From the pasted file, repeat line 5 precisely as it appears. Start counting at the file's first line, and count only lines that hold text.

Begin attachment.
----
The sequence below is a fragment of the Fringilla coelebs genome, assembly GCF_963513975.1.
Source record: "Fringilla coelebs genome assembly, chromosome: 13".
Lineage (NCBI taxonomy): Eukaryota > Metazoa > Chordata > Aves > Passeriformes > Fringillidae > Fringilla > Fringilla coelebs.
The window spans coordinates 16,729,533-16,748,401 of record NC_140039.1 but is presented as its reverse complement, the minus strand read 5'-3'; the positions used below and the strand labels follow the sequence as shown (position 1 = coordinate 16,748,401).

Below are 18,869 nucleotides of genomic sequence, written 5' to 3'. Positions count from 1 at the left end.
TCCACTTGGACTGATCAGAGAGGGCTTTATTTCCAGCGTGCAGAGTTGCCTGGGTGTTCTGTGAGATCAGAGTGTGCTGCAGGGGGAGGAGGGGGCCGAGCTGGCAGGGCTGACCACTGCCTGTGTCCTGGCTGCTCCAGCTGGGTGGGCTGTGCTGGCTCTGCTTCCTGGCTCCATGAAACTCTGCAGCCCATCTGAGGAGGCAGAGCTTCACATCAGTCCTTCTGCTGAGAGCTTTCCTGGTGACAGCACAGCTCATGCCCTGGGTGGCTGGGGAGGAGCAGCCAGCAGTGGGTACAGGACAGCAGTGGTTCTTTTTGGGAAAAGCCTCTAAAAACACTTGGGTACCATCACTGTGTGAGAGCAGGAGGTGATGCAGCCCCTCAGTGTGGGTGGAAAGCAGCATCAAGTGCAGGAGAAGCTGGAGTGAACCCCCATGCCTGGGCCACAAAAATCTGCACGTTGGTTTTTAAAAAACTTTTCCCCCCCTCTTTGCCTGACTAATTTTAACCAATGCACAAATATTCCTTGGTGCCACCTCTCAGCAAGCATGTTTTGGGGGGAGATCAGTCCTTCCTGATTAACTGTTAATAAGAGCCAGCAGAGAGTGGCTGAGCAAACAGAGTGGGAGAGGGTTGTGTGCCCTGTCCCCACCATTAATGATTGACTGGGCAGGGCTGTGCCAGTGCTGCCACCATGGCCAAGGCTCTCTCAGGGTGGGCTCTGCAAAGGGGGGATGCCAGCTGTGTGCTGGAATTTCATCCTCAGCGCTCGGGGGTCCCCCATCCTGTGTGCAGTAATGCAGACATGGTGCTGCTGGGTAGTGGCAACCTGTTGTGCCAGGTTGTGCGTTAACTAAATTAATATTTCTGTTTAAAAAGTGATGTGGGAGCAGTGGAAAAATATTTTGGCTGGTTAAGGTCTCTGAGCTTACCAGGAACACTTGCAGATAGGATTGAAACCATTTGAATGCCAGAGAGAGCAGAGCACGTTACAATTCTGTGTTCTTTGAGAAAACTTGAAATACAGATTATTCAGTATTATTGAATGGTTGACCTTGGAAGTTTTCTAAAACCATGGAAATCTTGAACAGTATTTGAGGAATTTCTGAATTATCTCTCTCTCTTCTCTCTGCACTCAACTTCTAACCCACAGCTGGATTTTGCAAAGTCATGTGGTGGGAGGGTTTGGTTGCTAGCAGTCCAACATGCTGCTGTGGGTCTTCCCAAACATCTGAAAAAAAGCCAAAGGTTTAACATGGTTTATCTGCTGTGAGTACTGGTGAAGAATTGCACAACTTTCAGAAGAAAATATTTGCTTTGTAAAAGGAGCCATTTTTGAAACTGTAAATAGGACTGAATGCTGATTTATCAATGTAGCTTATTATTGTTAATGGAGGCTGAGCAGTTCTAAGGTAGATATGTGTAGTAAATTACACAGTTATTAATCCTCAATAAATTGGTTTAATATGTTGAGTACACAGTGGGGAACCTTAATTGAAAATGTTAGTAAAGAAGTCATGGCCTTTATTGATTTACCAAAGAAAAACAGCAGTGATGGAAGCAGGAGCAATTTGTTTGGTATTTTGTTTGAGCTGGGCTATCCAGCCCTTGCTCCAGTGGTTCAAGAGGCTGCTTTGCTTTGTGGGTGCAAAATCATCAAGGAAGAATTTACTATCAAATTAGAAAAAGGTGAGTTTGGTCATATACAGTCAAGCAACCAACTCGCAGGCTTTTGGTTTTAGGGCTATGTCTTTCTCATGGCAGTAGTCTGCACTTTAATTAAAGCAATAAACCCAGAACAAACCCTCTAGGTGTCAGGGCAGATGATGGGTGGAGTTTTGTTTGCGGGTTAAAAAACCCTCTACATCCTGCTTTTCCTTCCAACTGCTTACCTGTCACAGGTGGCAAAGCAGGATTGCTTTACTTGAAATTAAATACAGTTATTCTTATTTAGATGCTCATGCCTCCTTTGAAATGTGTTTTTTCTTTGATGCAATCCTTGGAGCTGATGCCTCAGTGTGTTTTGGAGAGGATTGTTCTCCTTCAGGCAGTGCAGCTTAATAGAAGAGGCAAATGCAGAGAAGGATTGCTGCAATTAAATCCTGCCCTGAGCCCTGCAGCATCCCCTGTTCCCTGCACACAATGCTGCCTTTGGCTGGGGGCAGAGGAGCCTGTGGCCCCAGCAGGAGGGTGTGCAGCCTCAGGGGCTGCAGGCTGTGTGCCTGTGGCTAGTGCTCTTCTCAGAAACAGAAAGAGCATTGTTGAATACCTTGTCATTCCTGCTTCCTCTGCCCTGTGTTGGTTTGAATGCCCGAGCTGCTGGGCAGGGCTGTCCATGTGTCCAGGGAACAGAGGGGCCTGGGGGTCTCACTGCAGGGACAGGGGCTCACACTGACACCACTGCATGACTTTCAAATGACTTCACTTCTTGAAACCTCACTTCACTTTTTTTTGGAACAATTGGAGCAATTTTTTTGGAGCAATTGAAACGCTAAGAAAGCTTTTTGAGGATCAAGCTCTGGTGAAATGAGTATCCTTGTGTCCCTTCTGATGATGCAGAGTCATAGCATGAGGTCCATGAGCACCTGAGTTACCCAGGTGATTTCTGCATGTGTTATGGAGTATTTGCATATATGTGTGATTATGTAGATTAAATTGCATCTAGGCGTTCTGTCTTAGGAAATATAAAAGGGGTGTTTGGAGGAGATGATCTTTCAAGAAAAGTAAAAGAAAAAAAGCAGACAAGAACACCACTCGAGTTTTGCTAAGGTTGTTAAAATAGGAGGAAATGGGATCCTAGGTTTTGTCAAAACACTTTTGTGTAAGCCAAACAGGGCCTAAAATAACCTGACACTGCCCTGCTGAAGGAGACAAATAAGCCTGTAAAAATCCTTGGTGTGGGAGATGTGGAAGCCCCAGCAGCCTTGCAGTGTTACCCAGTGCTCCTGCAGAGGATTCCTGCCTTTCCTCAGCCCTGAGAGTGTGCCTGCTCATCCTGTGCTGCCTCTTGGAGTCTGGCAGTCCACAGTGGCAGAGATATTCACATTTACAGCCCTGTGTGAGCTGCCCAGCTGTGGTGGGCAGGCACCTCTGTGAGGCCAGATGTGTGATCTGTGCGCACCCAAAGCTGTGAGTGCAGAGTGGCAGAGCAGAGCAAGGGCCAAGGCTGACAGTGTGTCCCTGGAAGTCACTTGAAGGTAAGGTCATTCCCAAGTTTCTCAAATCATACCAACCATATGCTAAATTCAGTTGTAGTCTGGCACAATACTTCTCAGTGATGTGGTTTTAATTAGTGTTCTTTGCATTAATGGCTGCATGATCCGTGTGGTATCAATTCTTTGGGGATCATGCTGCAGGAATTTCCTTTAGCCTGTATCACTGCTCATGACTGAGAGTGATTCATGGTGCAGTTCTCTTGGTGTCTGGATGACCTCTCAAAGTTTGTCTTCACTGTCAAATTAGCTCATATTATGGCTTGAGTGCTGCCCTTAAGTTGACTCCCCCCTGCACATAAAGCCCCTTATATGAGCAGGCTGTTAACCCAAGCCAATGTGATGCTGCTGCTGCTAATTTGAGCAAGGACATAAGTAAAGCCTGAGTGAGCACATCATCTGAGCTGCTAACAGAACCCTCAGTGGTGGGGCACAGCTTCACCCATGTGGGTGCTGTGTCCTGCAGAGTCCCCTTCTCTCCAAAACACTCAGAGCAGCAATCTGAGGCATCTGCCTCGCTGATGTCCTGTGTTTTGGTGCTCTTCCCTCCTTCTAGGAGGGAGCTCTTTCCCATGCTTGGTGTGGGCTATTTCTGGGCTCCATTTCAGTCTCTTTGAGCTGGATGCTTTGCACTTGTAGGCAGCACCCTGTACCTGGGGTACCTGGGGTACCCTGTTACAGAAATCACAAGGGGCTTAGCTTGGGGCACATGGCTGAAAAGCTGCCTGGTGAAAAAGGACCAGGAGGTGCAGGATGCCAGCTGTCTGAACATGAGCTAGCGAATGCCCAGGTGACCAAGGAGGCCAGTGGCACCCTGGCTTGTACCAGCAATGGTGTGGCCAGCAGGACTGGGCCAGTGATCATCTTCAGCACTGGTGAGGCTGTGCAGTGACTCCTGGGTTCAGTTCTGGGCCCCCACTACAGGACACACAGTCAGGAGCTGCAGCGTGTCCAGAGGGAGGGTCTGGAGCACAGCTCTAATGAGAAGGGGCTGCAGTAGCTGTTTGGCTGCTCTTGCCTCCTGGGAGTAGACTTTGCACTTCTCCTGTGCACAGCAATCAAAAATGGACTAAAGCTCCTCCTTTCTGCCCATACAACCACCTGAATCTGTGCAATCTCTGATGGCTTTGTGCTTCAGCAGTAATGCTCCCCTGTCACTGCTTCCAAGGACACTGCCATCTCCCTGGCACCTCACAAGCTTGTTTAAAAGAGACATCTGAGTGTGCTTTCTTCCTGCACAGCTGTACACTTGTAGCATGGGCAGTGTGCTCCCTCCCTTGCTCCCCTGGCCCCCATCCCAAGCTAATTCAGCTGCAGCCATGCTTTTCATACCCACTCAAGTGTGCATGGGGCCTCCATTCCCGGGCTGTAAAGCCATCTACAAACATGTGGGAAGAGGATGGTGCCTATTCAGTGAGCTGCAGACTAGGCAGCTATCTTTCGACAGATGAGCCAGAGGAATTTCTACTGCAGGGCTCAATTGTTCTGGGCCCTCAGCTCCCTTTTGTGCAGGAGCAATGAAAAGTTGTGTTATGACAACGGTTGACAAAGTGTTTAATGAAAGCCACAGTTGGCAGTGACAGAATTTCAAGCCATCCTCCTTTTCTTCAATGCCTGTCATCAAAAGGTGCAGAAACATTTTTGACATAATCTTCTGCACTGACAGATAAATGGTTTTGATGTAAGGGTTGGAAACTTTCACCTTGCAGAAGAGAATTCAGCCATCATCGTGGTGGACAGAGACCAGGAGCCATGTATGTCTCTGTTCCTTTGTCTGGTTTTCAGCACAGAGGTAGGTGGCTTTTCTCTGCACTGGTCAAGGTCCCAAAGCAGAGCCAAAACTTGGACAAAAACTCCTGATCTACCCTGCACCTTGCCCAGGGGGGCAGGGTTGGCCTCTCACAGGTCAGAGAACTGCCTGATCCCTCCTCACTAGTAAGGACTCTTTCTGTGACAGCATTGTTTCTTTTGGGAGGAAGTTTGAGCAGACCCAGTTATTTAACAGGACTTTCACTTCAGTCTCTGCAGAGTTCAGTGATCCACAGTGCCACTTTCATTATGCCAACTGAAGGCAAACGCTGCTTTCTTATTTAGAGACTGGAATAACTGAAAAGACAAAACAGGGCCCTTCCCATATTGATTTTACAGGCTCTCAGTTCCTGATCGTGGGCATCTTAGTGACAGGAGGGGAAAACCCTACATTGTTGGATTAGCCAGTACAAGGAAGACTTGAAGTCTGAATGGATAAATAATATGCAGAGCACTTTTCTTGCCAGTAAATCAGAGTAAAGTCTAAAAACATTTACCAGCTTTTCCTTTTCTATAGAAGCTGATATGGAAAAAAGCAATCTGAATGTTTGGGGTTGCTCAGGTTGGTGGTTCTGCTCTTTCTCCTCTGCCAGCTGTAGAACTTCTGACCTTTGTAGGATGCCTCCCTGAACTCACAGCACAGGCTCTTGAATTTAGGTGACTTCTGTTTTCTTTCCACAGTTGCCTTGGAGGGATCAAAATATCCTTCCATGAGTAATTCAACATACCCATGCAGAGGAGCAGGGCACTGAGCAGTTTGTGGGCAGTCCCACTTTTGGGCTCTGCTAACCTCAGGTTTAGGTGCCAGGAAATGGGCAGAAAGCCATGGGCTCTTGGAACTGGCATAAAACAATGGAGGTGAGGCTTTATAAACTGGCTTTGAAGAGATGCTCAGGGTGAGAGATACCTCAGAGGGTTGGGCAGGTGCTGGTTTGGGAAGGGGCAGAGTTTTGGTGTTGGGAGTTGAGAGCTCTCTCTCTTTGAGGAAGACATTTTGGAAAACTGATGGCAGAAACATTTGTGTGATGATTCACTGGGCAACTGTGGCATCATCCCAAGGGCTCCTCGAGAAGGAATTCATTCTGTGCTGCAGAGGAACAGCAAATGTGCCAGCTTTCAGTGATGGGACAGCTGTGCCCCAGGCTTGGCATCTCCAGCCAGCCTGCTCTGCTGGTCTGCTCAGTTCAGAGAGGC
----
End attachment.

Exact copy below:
Below are 18,869 nucleotides of genomic sequence, written 5' to 3'. Positions count from 1 at the left end.